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Richards Finds Brazilian jiujitsu helps him with his racing

By Deb Williams

Racing grabbed Hunter Richards’ attention at age 4 ½, but now the 13-year-old Denver, resident has found a way to mix his enjoyment of Brazilian jiujitsu with his love of motorsports.

“I got into it (Brazilian jiujitsu) to strengthen my mind,” Richards said. “It’s like a game of chess. You have to wait to take your chance. It’s helped me to build muscle and helped me plan ahead and know to look for mistakes that the other person might make.”

Richards said the martial art also has helped him develop better focus.

Brazilian jiujitsu is considered a martial art and a sport, and a method for promoting physical fitness and building character. It promotes the concept that a smaller, weaker person can successfully defend against a bigger, stronger assailant by using leverage and proper technique, taking the fight to the ground, mostly by applying joint-locks and choke holds.

Since becoming involved in Brazilian jiujitsu, Richards, who possesses a yellow light belt, has won two North American Grappling Association championships.

“He’s been able to promote his racing through the jiujitsu and vice versa,” Richards’ father, Donald, said. “It keeps his mind sharp and gives him more confidence on the track.”

Richards’ grandparents and parents are NASCAR fans, and it was that interest that led the youngster to want to race. He began competing in quarter-midgets at age 4 ½ and remained in that series for four years before moving into the Bandoleros’ Beginner Bandits division at Charlotte Motor Speedway’s Summer Shootout.

In his inaugural Bandolero season, the then-8-year-old Richards placed fifth. This year, Richards will compete in the Bandoleros’ Outlaws division and the Legends Young Lions at CMS and Concord Motorsports Park. He also will make his sprint car debut at East Lincoln Speedway.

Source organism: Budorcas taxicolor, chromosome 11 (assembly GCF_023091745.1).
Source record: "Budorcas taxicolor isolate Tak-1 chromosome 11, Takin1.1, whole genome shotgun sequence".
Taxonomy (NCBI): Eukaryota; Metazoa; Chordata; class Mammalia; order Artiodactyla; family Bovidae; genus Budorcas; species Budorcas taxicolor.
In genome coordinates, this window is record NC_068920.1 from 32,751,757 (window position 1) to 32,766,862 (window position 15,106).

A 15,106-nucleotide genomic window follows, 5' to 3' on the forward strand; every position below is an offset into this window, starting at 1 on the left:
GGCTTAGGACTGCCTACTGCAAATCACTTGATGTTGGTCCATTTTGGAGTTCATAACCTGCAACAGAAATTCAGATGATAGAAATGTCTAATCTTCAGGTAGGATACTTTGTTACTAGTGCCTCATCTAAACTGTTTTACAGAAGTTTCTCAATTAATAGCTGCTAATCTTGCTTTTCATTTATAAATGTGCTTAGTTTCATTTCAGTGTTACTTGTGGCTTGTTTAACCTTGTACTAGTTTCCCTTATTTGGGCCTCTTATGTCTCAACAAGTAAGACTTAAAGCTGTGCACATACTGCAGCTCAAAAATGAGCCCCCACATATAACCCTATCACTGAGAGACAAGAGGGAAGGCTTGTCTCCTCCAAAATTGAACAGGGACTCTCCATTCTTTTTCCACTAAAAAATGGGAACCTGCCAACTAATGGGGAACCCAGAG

“I’ll (also) run a street stock at Bowman Gray (Stadium in Winston-Salem) and maybe some limited late model at Hickory,” said the teenager, who cites Dale Earnhardt Jr. as his favorite driver.

In addition to racing and participating in jiujitsu, Richards wrestles at East Lincoln Middle School. He began wrestling after becoming involved in jiujitsu, wanting to participate in that sport because his father had competed in it.

“It’s kinda like jiujitsu so I wanted to try it,” Richards said. “I thought going in they would be very similar, but then come to find out jiujitsu is like a game of chess where you wait to make a move and you can take your time slowly. In wrestling, you can never stop moving. If you stop moving you will be beaten.”

Richards’ Bandolero and Legend cars are maintained at John Holleman Motorsports in Winston-Salem, while he and his father work on his sprint car at their home. He said the two of them would work on the limited late model as well should that debut occur this year.

Richards’ first race this year for his Bandolero and Legend cars is scheduled for March 8 at Concord Motorsports Park.

Skyler Trull Memorial schedule

This year’s Skyler Trull Memorial at Carolina Speedway will be held March 7-8. The first night of racing features a 25-lap UMP Modified race that pays $1,200 to win. The four-cylinders and Renegades will each pay $500 to win that night, while the Front Wheel Drive Hornets will have a $300 prize for the winner.

On the second night of the two-day event, the Carolina Clash Super Late Models will be the main race, paying $4,000 to win. The SECA Late Models will have a $2,000 pirze to win the 30-lap race. The UMP Modifieds will race again, but this time for a $2,000 first-place prize. The street stocks will have a $500 to win race.

Pit gates open at 3 p.m. March 7 with the grandstands opening at 5 p.m. Racing begins at 8 p.m. The following night the pit gates again open at 3 p.m., with the grandstands opening at 4 p.m. Racing begins at 7 p.m.

Deb Williams is a freelance writer. Have a story idea for Deb? Email her at dwilliamscltobs@gmail.com.
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